Viewing galleries from February, 2018
Jean's Morning Walk started from The Grange car park and found a few old and new paths over Midhurst Commom before crosssing over the road to the fields above Woolbeding House and Estate. Now owned by the National Trust, Woolbeding House sits in “the prettiest river and nicest valley in England” - as described by Disraeli. We followed the route downstream to the Millbridge before heading for the Causeway (the bridge was home to hundreds of spawning frogs) and a climb up to St Ann's Hill, once probably the site of an iron-age fort. The recent stonework on the hill was placed on the site of a 12th century building which had been abandoned in the 15th century. Lunch was in The Royal Oak and the walk was about 5 miles. Thanks to Paul for additional photos.
The forecast for Wednesday afternoon was for wet with blustery winds and being high above Harting seemed undesirable, so Jennifer wisely reduced her walk so that it ended at lunchtime. Even so, the wind and rain came early so we eventually reached The Royal Oak somewhat damp. The log fires were very helpful in drying wet legs. However, with a good lunch and a rest, we felt it was more of an achievement than an ordeal. Lovely countryside, hopefully to be admired in better conditions later in the year.
The Barley Mow hosted another enjoyable skittles match and served up some very nice food to keep us going. The chips were particularly highly rated. The highest individual scorer was Stuart F and he was lucky to win only a small bottle of Uzo. Raffle prizes were plentiful and the evening gave the club £60 to put in the funds. Many thanks to Isabel, Marian and Jane for for doing all the organizing, raffling and scoring during the evening.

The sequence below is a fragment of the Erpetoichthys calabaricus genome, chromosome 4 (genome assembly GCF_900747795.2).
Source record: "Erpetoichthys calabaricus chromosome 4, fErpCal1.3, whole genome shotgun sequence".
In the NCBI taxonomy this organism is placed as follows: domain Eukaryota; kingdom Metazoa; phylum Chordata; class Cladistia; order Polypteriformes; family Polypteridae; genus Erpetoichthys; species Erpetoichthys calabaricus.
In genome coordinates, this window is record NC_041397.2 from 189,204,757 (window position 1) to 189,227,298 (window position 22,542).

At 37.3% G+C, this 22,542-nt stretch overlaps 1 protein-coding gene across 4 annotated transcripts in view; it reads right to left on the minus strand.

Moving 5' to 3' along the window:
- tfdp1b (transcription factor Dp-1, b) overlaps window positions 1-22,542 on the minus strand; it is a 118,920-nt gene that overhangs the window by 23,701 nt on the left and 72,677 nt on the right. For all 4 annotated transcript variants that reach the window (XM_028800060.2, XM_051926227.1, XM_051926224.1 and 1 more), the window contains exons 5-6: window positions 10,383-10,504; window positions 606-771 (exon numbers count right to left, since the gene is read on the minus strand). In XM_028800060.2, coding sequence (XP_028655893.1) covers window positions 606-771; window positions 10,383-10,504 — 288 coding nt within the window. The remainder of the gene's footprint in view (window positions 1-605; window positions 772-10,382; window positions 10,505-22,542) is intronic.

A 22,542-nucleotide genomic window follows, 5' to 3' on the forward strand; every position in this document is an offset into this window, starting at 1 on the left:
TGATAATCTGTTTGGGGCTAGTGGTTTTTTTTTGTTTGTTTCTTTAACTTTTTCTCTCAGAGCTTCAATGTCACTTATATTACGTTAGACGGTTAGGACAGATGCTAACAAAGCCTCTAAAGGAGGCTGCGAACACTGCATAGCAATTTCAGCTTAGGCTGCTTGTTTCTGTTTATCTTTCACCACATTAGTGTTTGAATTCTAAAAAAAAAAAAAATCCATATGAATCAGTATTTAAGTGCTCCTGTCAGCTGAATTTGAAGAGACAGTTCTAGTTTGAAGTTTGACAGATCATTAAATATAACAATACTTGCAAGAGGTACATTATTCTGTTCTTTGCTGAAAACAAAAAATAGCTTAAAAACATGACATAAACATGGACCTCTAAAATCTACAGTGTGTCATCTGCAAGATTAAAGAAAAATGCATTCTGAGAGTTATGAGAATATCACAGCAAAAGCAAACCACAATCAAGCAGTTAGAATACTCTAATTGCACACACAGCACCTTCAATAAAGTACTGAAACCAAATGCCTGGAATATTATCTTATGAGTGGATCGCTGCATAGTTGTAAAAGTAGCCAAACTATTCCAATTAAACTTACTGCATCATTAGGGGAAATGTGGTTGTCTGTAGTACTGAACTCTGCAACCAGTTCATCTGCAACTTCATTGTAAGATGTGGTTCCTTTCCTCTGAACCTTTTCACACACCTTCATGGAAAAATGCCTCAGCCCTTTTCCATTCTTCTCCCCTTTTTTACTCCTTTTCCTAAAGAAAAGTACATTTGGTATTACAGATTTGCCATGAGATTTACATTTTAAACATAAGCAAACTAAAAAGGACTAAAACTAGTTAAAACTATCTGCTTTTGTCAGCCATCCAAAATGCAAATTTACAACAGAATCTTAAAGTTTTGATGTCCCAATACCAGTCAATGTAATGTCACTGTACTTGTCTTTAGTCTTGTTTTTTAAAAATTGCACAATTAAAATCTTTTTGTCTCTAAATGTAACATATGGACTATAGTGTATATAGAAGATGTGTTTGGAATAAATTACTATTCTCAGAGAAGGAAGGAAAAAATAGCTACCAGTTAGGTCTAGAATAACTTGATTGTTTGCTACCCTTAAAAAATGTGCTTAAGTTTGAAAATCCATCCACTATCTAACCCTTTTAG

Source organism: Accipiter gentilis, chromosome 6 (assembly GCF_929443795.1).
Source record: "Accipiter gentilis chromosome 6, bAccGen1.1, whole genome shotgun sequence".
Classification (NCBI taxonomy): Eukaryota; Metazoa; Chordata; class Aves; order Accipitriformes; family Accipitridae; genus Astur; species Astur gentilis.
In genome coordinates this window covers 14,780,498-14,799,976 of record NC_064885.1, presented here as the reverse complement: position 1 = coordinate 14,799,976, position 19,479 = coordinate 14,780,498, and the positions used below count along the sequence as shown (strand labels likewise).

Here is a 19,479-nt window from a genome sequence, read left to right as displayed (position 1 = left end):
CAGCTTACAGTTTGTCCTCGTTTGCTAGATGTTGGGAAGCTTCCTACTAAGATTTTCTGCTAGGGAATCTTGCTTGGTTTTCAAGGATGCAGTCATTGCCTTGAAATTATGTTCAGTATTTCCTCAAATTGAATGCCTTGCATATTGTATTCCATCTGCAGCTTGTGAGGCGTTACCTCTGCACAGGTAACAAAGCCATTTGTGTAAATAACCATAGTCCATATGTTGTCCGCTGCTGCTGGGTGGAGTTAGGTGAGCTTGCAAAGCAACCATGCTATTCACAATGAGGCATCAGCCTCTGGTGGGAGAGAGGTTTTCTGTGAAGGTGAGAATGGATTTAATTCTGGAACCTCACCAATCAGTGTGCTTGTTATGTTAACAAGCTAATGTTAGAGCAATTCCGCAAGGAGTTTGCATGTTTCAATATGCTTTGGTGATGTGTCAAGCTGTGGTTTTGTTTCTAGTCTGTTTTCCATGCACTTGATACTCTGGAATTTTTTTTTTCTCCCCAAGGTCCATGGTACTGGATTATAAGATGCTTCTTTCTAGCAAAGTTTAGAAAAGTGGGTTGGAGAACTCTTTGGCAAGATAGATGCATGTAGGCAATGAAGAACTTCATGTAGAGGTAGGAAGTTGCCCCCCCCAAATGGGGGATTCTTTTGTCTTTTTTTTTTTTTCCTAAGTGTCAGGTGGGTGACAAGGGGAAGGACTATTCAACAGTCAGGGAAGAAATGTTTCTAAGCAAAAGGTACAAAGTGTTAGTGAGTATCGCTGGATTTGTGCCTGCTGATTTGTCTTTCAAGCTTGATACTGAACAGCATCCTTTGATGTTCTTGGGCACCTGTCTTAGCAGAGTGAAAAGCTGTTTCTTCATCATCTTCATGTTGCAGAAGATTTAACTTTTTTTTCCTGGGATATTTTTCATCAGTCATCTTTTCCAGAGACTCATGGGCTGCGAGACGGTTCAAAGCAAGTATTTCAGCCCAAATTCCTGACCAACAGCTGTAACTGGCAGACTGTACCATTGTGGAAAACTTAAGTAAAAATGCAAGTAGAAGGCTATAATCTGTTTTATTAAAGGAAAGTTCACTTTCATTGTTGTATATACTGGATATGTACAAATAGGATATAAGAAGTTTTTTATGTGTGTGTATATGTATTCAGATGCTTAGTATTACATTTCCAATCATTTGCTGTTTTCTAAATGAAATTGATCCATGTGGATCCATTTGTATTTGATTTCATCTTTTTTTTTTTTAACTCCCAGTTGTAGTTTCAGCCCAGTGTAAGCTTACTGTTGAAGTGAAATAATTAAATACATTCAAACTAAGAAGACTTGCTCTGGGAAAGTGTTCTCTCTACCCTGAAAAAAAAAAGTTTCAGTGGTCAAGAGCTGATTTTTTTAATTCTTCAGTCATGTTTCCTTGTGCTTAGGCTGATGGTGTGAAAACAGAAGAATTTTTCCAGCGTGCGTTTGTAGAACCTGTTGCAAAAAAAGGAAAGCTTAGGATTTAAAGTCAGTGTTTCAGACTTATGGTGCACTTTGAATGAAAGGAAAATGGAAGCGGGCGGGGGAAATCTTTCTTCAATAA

Jeff once again led an excellent short walk from The Three Moles in Selham. It was a fairly cold morning but with bright blue sunshine all morning. The route of the old Pulborough to Midhurst railway showed itself on several occasions, but the last trains stopped running between Petworth and Midhurst even before the Beeching era, opening in 1866 and closing completely 98 years later. Some paths on Graffham Common were a little challenging but it was a very pleasant route back to The Three Moles for lunch. The walk was 4.1/2 miles with about 320 feet gained.
Jeff led the walk through Alice Holt without hesitation, deviation or repetition on a cold but reasonably dry day for a winter walk. Owned by the Forestry Commisssion, this ancient woodland has an extensive history. In the 1st century BC, Iron Age people made pottery here which the Romans later developed and it became a major industry for the area. Charles II had it replanted and 130 year later the timber was almost all used up to aid the navy during the Napoleonic Wars. Another 30 year later replanting took place and apart from the drain on resources of the Forest during WW1, it has been a successful Forest ever since. The walkers had a very pleasant lunch in The Bluebell in Dockenfield before returning to the car park . The walk was about 7 miles. Thanks to Isabel for the photos.